Neil Gaiman’s Sandman is my favourite comics work of all time, so when I say Bernhard Pucher’s short, not-for-profit film Black Sand, adapting some story elements from the early Preludes and Nocturnes, where the Dream Lord’s bag of dream-sand is in the possession of a drug-user, taking the sand like a euphoric. There’s a lovely appearance by the beautiful Michelle Ryan as Dream’s big sister, Death (her cheeky wink and smile to the lead is quite in keeping with the comics character). It’s only a dozen minutes or so long, but lovely work:

Black Sand – A Sandman Story – (NSFW) from Bernhard Pucher on Vimeo.

Hellboy: Kramupsnacht

Hellboy: Krampusnacht,

Mike Mignola, Adam Hughes,

Dark Horse

Now here’s a very timely seasonal treat for all the good readers (the bad ones aren’t allowed, they’re on a list and it has been checked twice): Hellboy in Krampusnacht. Actually this is a double treat as it sees HB’s creator Mike Mignola teaming up with superstar writer Adam Hughes (and I’m guessing Adam was most likely delighted to get to play in the Hellboy sandpit). The long winter nights are ideal for spook stories, and there is a long tradition of a ghost story around Christmas – just the other evening my long running SF book group enjoyed some classic M R James ghost stories for our final meeting of the year, in dark, wintry Edinburgh. And here we not only have a nice spook tale for a dark, winter night, but one with a distinctively Christmas theme but, thankfully, not the type of festive theme that lays on the sugar and heartstrings, no this is one more suited for us, thank you.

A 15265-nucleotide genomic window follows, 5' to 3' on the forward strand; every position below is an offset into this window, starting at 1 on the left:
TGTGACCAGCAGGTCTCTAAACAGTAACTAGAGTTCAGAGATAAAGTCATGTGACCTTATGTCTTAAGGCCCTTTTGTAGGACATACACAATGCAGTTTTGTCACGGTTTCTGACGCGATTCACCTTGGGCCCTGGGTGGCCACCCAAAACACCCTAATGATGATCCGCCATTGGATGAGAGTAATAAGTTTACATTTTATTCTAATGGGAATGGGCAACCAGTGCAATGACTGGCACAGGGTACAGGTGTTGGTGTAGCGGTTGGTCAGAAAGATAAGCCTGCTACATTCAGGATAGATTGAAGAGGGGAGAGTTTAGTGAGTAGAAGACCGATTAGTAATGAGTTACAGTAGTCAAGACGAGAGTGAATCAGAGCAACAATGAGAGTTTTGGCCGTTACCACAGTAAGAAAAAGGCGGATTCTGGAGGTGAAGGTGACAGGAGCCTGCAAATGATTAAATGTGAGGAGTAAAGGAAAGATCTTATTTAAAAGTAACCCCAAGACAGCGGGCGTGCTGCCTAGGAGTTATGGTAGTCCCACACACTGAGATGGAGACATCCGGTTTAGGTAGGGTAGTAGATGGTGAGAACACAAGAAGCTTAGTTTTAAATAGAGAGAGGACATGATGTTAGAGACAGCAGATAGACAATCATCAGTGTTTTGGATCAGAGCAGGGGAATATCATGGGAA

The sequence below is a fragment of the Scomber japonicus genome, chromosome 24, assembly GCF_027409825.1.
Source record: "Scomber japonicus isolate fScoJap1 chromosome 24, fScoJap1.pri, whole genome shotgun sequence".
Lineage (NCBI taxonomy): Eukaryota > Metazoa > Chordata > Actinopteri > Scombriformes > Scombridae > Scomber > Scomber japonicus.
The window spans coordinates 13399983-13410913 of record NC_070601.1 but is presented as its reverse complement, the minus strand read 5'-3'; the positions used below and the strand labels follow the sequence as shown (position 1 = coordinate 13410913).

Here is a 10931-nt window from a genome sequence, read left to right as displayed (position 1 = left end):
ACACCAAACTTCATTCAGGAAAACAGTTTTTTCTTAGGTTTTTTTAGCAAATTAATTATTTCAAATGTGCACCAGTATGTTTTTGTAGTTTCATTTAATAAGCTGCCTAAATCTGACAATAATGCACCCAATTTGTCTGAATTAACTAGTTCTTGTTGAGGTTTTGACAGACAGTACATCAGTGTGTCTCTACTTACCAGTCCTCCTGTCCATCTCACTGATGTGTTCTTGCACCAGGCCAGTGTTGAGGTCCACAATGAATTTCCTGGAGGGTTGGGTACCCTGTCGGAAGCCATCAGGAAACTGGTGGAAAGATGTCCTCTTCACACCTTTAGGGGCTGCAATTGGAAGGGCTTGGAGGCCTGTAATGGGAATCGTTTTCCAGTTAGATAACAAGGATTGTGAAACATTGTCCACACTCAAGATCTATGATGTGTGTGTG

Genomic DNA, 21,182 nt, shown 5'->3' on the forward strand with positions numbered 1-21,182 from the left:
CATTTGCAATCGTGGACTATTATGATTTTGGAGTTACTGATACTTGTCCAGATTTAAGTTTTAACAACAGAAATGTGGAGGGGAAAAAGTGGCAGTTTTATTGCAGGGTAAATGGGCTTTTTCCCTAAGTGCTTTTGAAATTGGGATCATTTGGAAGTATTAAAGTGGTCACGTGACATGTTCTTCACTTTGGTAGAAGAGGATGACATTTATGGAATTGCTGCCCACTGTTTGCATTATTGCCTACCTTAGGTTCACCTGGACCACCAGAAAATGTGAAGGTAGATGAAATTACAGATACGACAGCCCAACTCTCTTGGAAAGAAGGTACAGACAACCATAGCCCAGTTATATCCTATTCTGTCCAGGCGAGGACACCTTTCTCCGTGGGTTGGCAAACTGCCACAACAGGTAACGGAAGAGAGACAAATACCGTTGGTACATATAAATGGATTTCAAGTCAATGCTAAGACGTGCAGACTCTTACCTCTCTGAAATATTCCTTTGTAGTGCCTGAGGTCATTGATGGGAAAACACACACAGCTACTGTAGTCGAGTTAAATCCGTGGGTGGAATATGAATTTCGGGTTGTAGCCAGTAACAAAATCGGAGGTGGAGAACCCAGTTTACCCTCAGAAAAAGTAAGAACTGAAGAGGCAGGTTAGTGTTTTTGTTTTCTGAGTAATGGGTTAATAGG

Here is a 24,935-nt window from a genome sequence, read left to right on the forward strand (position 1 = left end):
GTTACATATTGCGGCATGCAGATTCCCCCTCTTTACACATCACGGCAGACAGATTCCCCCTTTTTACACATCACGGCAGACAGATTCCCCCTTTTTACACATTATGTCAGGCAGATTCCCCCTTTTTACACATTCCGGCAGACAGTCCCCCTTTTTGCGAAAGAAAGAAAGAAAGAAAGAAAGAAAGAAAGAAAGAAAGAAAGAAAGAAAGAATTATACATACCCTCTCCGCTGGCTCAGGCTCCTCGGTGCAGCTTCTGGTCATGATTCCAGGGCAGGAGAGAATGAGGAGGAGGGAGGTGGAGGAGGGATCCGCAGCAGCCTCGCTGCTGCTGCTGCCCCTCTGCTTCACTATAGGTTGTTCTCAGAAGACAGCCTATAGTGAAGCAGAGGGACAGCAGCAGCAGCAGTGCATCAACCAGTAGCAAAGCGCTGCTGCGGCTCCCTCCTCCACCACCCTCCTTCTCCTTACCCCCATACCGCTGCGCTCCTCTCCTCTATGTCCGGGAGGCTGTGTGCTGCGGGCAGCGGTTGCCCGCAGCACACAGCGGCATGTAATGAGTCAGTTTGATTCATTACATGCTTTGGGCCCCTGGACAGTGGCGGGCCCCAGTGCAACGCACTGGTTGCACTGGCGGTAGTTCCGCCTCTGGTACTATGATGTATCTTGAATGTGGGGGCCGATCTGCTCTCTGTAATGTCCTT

Krampus himself is an ancient piece of folklore, in latter centuries associated more as a dark partner of Saint Nicholas, but while jolly old Nick delivers presents to the good girls and boys and non-binary children of the world, Krampus punishes the wicked. As is often the case with such folklore, the origins stretch far further back, and more than likely the modern version of the last couple of centuries lifts from several earlier, pre-Christian fokloric versions. In the modern day Krampus has become better known in the Anglophone world, becoming something of a pop-cultural figure in horror and fantasy circles as a nice antidote to the artificial sweetness of much of Christmas, but his roots are much more steeped in that Mittel-Europa culture (the same that has been home to all sorts of wonderful mythic archetypes, from the vampire to the Baba Yaga), and this offering from Mike and Adam draws on that background.